It's really hard to see yourself as others see you, even when you're trying your best to be open and objective. Any manager who has ever been blindsided with complaints from a subordinate, or an employee who has been struck by a poor evaluation from a superior knows how hard it is to judge yourself, by yourself. And that's where 360-degree feedback comes in.
360-degree feedback, also called multi-rater feedback or panoramic feedback, depends on evaluations from those all around you, hence the. This evaluation style doesn't just rely on a superior who judges your performance, but also draws in observations, opinions, and ratings from co-workers, subordinates, internal customers, external customers, and pretty much anyone who has contact with you regularly in a professional setting.
The format varies, depending on the company, your position, and which specific area you want feedback on, but often you will fill out a review form on yourself at the same time others are rating you. The feedback may be quantitative (numerical scores) and qualitative (narrative comments).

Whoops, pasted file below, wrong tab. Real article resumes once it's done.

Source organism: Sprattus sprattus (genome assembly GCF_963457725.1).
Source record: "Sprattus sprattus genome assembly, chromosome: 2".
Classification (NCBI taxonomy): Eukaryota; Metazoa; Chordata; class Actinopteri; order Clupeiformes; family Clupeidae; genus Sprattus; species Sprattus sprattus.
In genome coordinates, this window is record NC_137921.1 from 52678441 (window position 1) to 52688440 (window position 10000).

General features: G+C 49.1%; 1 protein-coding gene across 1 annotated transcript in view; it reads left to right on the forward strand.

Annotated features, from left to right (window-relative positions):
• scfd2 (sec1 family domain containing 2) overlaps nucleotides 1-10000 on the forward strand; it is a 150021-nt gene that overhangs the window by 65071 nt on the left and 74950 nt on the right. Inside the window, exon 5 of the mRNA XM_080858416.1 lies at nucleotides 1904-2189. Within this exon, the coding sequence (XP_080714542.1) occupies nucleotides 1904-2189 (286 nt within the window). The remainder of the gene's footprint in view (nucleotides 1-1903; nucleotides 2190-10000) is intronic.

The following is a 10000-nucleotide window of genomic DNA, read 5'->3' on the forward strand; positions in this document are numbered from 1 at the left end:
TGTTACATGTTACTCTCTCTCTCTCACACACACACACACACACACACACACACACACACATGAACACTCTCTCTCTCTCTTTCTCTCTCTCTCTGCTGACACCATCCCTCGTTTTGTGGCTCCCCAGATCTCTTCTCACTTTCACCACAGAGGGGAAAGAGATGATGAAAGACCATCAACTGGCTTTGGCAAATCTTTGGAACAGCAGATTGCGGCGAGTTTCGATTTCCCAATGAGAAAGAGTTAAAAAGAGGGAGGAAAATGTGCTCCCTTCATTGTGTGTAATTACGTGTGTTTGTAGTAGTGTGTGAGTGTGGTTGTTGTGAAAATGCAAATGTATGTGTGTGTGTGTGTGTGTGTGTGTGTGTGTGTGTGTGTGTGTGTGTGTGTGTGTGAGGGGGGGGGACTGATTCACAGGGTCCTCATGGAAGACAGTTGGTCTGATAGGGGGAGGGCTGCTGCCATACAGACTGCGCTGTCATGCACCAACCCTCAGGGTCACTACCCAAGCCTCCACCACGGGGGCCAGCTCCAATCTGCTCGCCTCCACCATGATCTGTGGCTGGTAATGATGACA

In the end, the results are compiled, and you learn where, and how much, difference lies between how you see yourself and how others rate your business performance.
Most 360 systems have extensive safeguards for anonymity and confidentiality. These features assure participants that 360-degree feedback is a safe way to share information that is hard to measure and awkward to communicate.
While 360 is an extremely effective diagnostic tool, don’t expect it to solve all your organization's performance improvement problems. In fact, don't expect it to do anything for you unless you use it as part of an overall development strategy. Keep in mind that 360 degree feedback is not intended to be used as a performance appraisal tool. Rather, it is best when used for developmental purposes.
Source: Beginner's Guide to Assessment & 360 FYI